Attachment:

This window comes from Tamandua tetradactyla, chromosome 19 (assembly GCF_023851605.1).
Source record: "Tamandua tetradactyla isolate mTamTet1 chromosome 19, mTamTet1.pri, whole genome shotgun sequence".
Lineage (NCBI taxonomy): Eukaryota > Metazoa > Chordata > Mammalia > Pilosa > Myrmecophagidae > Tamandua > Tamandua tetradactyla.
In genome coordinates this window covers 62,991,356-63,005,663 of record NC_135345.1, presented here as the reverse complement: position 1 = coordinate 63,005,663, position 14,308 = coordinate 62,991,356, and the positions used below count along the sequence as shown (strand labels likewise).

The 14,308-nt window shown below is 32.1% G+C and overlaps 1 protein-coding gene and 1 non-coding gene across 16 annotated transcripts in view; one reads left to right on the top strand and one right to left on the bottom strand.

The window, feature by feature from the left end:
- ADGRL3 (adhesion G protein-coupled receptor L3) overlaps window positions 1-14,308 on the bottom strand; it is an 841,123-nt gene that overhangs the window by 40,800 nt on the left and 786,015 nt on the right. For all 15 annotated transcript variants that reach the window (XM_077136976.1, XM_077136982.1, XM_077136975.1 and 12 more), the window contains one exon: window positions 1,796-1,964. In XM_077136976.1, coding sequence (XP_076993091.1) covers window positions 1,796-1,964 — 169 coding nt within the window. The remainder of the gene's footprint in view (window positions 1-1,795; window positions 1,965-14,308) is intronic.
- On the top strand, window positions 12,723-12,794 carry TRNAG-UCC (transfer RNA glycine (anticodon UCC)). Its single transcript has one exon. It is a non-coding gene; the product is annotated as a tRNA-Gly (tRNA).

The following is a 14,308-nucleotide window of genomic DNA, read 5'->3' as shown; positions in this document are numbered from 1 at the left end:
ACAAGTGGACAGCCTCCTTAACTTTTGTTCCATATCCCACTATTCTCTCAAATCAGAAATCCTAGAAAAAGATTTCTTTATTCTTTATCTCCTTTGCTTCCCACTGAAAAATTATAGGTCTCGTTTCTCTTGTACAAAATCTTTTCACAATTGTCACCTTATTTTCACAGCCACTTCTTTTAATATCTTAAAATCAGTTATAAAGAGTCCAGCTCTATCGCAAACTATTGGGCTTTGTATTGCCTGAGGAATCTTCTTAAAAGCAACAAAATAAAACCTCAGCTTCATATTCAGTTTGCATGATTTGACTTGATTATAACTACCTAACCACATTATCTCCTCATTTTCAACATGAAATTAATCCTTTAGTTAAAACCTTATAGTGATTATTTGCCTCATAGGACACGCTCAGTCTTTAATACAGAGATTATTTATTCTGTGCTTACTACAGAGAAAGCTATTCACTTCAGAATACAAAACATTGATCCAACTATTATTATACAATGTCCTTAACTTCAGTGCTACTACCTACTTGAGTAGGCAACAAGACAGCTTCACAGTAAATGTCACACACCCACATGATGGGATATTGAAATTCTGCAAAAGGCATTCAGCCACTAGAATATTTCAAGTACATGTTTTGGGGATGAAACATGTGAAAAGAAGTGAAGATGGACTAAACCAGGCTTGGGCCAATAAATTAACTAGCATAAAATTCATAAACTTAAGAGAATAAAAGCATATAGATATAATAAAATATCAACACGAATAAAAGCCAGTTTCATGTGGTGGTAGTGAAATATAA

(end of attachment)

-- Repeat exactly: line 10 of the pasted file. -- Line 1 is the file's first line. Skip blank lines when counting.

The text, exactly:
ACAAGTGGACAGCCTCCTTAACTTTTGTTCCATATCCCACTATTCTCTCAAATCAGAAATCCTAGAAAAAGATTTCTTTATTCTTTATCTCCTTTGCTTCCCACTGAAAAATTATAGGTCTCGTTTCTCTTGTACAAAATCTTTTCACAATTGTCACCTTATTTTCACAGCCACTTCTTTTAATATCTTAAAATCAGTTATAAAGAGTCCAGCTCTATCGCAAACTATTGGGCTTTGTATTGCCTGAGGAATCTTCTTAAAAGCAACAAAATAAAACCTCAGCTTCATATTCAGTTTGCATGATTTGACTTGATTATAACTACCTAACCACATTATCTCCTCATTTTCAACATGAAATTAATCCTTTAGTTAAAACCTTATAGTGATTATTTGCCTCATAGGACACGCTCAGTCTTTAATACAGAGATTATTTATTCTGTGCTTACTACAGAGAAAGCTATTCACTTCAGAATACAAAACATTGATCCAACTATTATTATACAATGTCCTTAACTTCAGTGCTACTACCTACTTGAGTAGGCAACAAGACAGCTTCACAGTAAATGTCACACACCCACATGATGGGATATTGAAATTCTGCAAAAGGCATTCAGCCACTAGAATATTTCAAGTACATGTTTTGGGGATGAAACATGTGAAAAGAAGTGAAGATGGACTAAACCAGGCTTGGGCCAATAAATTAACTAGCATAAAATTCATAAACTTAAGAGAATAAAAGCATATAGATATAATAAAATATCAACACGAATAAAAGCCAGTTTCATGTGGTGGTAGTGAAATATAA